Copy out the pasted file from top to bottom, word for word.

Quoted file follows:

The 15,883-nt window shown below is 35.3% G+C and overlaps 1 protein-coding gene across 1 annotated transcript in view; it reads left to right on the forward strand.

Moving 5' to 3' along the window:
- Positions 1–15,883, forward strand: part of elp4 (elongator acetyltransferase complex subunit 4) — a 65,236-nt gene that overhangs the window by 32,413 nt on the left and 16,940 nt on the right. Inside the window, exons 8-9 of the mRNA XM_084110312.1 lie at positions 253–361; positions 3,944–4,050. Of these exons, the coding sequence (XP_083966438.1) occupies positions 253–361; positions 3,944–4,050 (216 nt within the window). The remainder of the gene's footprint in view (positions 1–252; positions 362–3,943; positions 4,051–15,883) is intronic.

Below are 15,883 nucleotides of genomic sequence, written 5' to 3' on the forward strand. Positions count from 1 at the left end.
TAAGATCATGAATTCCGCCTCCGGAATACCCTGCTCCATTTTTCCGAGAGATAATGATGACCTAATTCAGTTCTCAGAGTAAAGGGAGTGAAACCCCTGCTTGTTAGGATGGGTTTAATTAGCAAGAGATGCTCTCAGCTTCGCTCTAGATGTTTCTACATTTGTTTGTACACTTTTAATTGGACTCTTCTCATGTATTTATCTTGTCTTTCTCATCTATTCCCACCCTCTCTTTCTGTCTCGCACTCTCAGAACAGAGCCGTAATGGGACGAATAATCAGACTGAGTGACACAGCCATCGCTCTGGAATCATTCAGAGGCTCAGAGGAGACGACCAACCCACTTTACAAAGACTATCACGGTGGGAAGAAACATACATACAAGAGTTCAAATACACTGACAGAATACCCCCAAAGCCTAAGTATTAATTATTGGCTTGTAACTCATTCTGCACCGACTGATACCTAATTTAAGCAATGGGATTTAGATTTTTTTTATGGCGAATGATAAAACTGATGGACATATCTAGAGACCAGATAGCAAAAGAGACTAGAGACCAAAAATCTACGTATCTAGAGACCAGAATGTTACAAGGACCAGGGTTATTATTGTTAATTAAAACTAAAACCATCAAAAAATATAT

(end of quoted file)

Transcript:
The 15,883-nt window shown below is 35.3% G+C and overlaps 1 protein-coding gene across 1 annotated transcript in view; it reads left to right on the forward strand.

Moving 5' to 3' along the window:
- Positions 1–15,883, forward strand: part of elp4 (elongator acetyltransferase complex subunit 4) — a 65,236-nt gene that overhangs the window by 32,413 nt on the left and 16,940 nt on the right. Inside the window, exons 8-9 of the mRNA XM_084110312.1 lie at positions 253–361; positions 3,944–4,050. Of these exons, the coding sequence (XP_083966438.1) occupies positions 253–361; positions 3,944–4,050 (216 nt within the window). The remainder of the gene's footprint in view (positions 1–252; positions 362–3,943; positions 4,051–15,883) is intronic.

Below are 15,883 nucleotides of genomic sequence, written 5' to 3' on the forward strand. Positions count from 1 at the left end.
TAAGATCATGAATTCCGCCTCCGGAATACCCTGCTCCATTTTTCCGAGAGATAATGATGACCTAATTCAGTTCTCAGAGTAAAGGGAGTGAAACCCCTGCTTGTTAGGATGGGTTTAATTAGCAAGAGATGCTCTCAGCTTCGCTCTAGATGTTTCTACATTTGTTTGTACACTTTTAATTGGACTCTTCTCATGTATTTATCTTGTCTTTCTCATCTATTCCCACCCTCTCTTTCTGTCTCGCACTCTCAGAACAGAGCCGTAATGGGACGAATAATCAGACTGAGTGACACAGCCATCGCTCTGGAATCATTCAGAGGCTCAGAGGAGACGACCAACCCACTTTACAAAGACTATCACGGTGGGAAGAAACATACATACAAGAGTTCAAATACACTGACAGAATACCCCCAAAGCCTAAGTATTAATTATTGGCTTGTAACTCATTCTGCACCGACTGATACCTAATTTAAGCAATGGGATTTAGATTTTTTTTATGGCGAATGATAAAACTGATGGACATATCTAGAGACCAGATAGCAAAAGAGACTAGAGACCAAAAATCTACGTATCTAGAGACCAGAATGTTACAAGGACCAGGGTTATTATTGTTAATTAAAACTAAAACCATCAAAAAATATAT